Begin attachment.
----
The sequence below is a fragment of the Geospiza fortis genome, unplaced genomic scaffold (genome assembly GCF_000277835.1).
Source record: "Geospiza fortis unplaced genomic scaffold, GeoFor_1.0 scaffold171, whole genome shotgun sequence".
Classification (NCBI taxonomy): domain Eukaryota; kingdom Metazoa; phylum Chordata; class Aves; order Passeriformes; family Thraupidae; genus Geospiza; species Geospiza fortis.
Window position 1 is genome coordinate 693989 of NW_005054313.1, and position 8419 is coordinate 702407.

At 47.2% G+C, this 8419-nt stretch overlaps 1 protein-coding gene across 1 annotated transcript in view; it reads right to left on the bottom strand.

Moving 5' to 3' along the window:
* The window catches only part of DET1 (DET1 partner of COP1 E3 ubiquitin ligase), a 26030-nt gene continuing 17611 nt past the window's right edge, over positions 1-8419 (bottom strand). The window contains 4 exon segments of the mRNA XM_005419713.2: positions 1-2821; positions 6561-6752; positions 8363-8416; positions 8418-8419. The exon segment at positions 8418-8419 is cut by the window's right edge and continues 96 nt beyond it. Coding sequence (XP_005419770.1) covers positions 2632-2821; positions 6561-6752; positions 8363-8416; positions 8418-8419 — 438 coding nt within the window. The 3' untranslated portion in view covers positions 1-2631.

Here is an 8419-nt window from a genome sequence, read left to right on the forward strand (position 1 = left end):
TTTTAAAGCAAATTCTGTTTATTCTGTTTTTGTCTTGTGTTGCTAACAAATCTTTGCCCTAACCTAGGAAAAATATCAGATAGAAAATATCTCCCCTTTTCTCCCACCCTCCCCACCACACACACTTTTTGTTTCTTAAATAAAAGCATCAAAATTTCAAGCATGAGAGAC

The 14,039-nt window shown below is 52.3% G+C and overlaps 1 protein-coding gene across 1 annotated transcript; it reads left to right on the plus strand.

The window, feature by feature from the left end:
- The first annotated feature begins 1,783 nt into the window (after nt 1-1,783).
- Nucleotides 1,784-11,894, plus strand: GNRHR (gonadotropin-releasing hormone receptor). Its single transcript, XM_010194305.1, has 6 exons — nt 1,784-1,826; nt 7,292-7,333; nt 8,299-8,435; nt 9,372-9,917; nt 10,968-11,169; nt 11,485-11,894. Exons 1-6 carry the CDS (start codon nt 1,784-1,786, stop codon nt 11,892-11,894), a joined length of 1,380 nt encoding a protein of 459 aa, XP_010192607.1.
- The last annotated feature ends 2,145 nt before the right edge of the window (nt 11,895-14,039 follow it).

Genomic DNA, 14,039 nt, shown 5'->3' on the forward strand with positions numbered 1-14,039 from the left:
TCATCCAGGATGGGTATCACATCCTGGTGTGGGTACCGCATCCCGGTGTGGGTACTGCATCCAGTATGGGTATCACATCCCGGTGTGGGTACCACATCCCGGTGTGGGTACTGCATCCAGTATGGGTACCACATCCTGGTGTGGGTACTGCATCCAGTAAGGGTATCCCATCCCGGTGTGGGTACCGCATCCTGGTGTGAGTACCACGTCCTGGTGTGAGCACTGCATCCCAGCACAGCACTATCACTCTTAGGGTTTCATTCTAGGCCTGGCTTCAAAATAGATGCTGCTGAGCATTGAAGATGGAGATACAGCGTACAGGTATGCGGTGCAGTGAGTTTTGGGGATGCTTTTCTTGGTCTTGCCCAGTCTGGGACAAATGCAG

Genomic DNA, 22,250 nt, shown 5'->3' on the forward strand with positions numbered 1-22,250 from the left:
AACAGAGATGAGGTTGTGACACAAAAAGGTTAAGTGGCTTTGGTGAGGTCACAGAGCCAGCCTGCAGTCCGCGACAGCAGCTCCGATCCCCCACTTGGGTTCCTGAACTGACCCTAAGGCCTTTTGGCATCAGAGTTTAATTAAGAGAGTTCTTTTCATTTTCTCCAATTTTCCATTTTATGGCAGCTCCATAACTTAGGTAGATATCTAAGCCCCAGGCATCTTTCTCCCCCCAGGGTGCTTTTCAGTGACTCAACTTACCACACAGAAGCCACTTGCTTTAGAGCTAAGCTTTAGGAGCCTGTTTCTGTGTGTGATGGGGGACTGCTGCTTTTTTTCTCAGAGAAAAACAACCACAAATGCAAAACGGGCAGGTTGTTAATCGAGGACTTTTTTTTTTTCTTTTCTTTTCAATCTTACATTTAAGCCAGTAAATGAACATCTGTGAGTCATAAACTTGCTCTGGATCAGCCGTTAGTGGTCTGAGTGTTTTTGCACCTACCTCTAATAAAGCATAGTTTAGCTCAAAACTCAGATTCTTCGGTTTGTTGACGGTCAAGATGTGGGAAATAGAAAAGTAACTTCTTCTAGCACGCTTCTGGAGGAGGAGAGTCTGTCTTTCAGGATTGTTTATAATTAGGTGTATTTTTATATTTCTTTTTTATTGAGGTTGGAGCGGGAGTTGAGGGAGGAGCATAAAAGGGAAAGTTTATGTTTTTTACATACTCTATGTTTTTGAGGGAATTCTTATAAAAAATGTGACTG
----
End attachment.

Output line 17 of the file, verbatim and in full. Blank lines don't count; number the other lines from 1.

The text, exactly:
Genomic DNA, 22,250 nt, shown 5'->3' on the forward strand with positions numbered 1-22,250 from the left: